My Bookshelf – Autumn 2016

It’s been awhile since my last post. Apologies for the absence, it’s been a busy few months. Upcoming posts on last weekend’s LISDIS Conference where I presented my dissertation research and a short series on expat stuff.

My bookshelf is a bit of a non-fiction bonanza this autumn – enjoy! Also new this post, a link to this “shelf” on Goodreads if you want to have a look here.

Dispatches from Pluto by Richard Grant
An excellent book – I cannot recommend highly enough. Appropriately enough picked up in Lemuria in Jackson, MS on our last visit. Grant is a British expat in the US who moves from New York City to an old plantation house in ultra-rural Pluto in the Mississippi Delta. Ensue massive culture shock. This is one of best explorations on race I’ve ever read, as well as being a brilliant picture of today’s Southern culture – hospitality, food, music and people who still deeply value family and community.

Calm My Anxious Heart by Linda Dillow
A book I picked up for seminar prep for summer camp this year. Highly recommend this book by Christian author Dillow about womanhood, the Christian faith and anxiety.

Palestinian Walks: Notes on a Vanishing Landscape by Raja Shehadeh
This was a fascinating account of the Palestinian/Israeli conflict told from the perspective of a Palestinian human rights lawyer who loves nature and hiking through the land he grew up in. It was a welcome read for me having visited Israel but not learned much about the Palestinian side of the issue. The conflict is visceral as Shehadeh describes coming under gunfire on walks and how he can no longer walk in many of the places he used too because of Jewish settlements. Very sobering and very sad with no resolution in sight.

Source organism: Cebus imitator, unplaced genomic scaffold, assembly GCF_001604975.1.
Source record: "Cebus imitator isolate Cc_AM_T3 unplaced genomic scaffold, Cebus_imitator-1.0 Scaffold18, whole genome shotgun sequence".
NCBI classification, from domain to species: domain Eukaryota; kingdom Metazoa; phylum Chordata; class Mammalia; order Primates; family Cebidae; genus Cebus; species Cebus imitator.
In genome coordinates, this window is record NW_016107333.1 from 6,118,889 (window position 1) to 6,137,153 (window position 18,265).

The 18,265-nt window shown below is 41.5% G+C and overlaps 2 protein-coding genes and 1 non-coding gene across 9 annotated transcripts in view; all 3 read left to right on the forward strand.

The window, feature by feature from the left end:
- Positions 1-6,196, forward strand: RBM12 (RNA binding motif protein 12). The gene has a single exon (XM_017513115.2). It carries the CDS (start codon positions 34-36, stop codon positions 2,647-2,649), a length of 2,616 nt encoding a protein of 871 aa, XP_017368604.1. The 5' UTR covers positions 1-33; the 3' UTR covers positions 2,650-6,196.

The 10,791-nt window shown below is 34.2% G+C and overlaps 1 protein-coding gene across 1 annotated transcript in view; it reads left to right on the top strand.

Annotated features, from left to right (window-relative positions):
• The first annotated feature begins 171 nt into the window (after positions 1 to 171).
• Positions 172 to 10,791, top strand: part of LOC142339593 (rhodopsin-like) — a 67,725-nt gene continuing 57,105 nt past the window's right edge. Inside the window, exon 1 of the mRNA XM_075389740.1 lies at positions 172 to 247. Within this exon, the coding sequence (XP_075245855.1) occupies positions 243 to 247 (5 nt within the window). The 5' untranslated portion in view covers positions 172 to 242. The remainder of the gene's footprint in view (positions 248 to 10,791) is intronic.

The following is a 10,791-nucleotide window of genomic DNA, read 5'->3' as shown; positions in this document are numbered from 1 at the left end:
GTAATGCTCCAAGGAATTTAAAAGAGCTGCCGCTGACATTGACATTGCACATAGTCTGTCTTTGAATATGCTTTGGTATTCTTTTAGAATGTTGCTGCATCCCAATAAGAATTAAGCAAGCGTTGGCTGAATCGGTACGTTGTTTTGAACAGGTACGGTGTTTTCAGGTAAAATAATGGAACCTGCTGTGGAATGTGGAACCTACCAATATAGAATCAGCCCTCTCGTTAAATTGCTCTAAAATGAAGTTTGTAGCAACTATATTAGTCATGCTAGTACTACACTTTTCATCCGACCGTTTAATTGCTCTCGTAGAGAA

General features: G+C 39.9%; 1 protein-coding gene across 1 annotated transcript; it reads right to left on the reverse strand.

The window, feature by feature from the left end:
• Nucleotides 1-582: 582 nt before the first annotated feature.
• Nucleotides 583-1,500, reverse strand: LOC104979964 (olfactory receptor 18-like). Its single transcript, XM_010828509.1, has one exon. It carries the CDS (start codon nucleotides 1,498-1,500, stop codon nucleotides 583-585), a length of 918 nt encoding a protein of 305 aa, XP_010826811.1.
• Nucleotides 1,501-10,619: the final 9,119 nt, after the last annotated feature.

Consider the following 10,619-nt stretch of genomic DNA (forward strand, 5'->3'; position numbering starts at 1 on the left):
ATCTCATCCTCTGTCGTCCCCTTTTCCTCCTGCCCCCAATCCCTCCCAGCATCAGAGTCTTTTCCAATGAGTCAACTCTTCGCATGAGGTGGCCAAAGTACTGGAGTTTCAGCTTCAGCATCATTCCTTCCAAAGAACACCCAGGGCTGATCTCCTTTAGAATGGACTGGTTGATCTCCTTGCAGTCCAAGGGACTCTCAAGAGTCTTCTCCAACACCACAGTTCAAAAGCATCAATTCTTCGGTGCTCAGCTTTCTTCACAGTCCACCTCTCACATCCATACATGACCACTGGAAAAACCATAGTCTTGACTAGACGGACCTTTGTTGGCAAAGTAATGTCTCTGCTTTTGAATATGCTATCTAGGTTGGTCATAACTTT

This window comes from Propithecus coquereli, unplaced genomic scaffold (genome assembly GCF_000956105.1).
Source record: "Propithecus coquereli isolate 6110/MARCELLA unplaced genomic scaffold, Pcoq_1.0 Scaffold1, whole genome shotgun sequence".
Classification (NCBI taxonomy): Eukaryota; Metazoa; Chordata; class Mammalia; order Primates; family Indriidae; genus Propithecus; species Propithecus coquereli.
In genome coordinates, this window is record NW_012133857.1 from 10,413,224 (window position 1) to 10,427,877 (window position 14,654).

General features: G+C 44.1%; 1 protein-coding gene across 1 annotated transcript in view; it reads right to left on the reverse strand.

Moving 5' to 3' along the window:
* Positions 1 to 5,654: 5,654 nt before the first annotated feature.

The Fractal Prince by Hannu Rajaniemi
Another interesting but very weird pick from my library’s sci-fi section. Set in the distant future where space travel is the norm and you can download your consciousness where ever you like. It was difficult going both because this is actually the second in a trilogy (The Quantum Thief is book one) and his writing style offers no help for the reader as Rajaniemi freely creates a universe with its own terminology, technology and cultures with no explanation at all as to what he’s talking about. It’s called “show, don’t tell” apparently and I didn’t get on with it I’m afraid.

Into the Black by Rowland White
A gift indulging one of my nerd interests – space travel and NASA. This book tells the very riveting story of the development of the engineering marvel that is the Space Shuttle. Lots of big personalities, behind the scenes anecdotes and surprisingly accessible science. The orbiter main engines were beyond cutting edge at the time…the heat shield took decades to develop and implement…the first astronauts were either ex-military test pilots or from the top secret National Reconnaissance Office…I’ll stop geeking out now, go read this if you’re interested in NASA.

Life in Motion: An Unlikely Ballerina by Misty Copland
Memoir by the first African American principal dancer at American Ballet Theatre, one of the world’s top ballet companies. As an ex-ballet dancer, I was interested in this story and also Copland’s troubled childhood and barrier breaking career is quite inspiring. A good read and still accessible for the non-dance aficionado.

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